July 20, 2015

This about sums up how I feel about research right now

Filed under: Med School and the MSTP — sanguinemare @ 11:04 am

Other than the sentient animals panel, since I’ve made it a point not to work with animals, pretty much all of these are spot on.

June 18, 2015

Learning Communities, Lead Mentors Interviews, and Moving Forward

I am actually pretty excited about the changes happening in our medical school regarding Learning Communities and just the overall culture here.  Learning Communities (LC) are in some ways the med school equivalent of Harry Potter Houses, in a sense – every class upon entering the school gets divided into one of these communities, and then stay with that community for the rest of their time here.

Having been here for starting on 5 years now, with LC’s having started 2 years prior to my entrance to the school, I’ve been able to see it evolve from something that people didn’t care much for and that was seen as just a small social thing, to one that finally, seem to be something people enjoy and that reps are proud to be reps for.  The first years this year in particular seem to really like the system and feel more connected to faculty and each other.  We are also finally going to have funded positions for lead mentors this year!  It’s actually a really big step for us, because not having the resources was one major reason we believe it was hard for mentors to come to events (since they didn’t have protected time) and for students to be regularly engaged with their mentors.  So as part of the LC executive board members at our school, I’ve been helping to sit in on some of the Lead Mentor interviews.  And I have to say, I’m pretty freaking excited about a lot of the ones I’ve seen so far.  They seem very motivated and eager to help students in learning to deal with the realities of a physician lifestyle, including all the hard conversations, life events, and other things that students might have to go through during medical school and beyond.  They’re also often good listeners and very open in sharing their own experiences, which I think will be invaluable for students to hear as they’re going through med school.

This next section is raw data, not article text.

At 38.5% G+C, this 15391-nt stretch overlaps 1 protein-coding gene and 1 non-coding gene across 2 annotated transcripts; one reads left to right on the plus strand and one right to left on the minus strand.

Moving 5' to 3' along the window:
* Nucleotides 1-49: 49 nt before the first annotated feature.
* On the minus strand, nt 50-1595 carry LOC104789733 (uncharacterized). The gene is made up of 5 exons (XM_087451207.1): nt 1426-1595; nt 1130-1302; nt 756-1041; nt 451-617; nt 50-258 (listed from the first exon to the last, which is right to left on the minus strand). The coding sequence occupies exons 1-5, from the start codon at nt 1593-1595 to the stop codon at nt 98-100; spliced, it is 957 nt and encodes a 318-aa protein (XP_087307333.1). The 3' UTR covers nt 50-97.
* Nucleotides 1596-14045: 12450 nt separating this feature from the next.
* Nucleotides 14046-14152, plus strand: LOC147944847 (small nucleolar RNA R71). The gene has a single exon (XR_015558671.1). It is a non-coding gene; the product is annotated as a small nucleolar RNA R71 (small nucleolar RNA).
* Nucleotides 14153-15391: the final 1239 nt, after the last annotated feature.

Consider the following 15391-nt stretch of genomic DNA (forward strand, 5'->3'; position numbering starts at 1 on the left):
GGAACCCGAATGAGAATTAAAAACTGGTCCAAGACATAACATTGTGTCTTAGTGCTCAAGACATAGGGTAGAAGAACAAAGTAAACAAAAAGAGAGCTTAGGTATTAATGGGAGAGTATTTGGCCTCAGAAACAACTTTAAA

One example was a professor who talked about how difficult it was for him to transition into the clinical years after so many years of schooling through college and the first two years of doing very well on tests.  Another today shared about the experience of seeing a fellow medical student pass away right in front of him during a party after a med school test – that student was apparently sitting at the bar when his eyes rolled up and he fell over backwards, never to wake again.  And then they all had to start the next module the very next day.  How do you cope?  Or another experience of a friend whose father had pancreatic cancer and was dying, but that friend saying things like “I hope he doesn’t pass away this week, because we have a final at the end of the week”… which reminded me of one of my own anatomy lab groupmates, whose father passed away during medical school, and he was gone for a while.  We never really got a chance to talk or mourn with him about it, besides checking if he was doing ok a few weeks later when he reappeared in lab.  Or the father of a family friend of one of my growth group members, who she would always ask us to pray for along with her friend, the daughter, who was stressed out because she had a test on top of her dad’s health situation.  It was always a weird dynamic to me, that she would ask us to pray for her friend’s stress because of the test rather than the health of her dad being a main concern, but I guess part of that was this underlying message some people take from med school that grades are everything.  And they’re not, or at least, they shouldn’t be.  Learning the material and understanding how to better take care of a patient should be the main thing, not getting a certain score on a test.

Anyway, I digress.

My main point is I’m really glad that it sounds like we have so many attendings and faculty at our school willing, and really desiring, to get to know the students better, and to guide them through medical school with wisdom gleaned from experience, and to foster a healthier viewpoint of medical school as a whole.  I’m also glad we have a fairly diverse population in such a small group of people in terms of age, sex, race, experience, and specialty (the Emergency Department in particular has been outstanding in presenting applicants, and major props to their Department Chair for signing off on so many of their staff to encourage participation in this!)  Really looking forward to seeing how LC’s grow in the next few years with such dedicated mentors, and how the school’s culture as a whole… or dare I hope, the culture of medicine in general… will change.  I know it’s already starting with all the emphasis on holistic admissions and patient-centered care, but with this new rise in awareness of health and wellness in the physicians and those training-to-be, I am hopeful that we will train up a generation of doctors who are more compassionate, in addition to knowledgeable, than some of their current counterparts, and that they can become proper role models to the patients that they work with in terms of both health and happiness.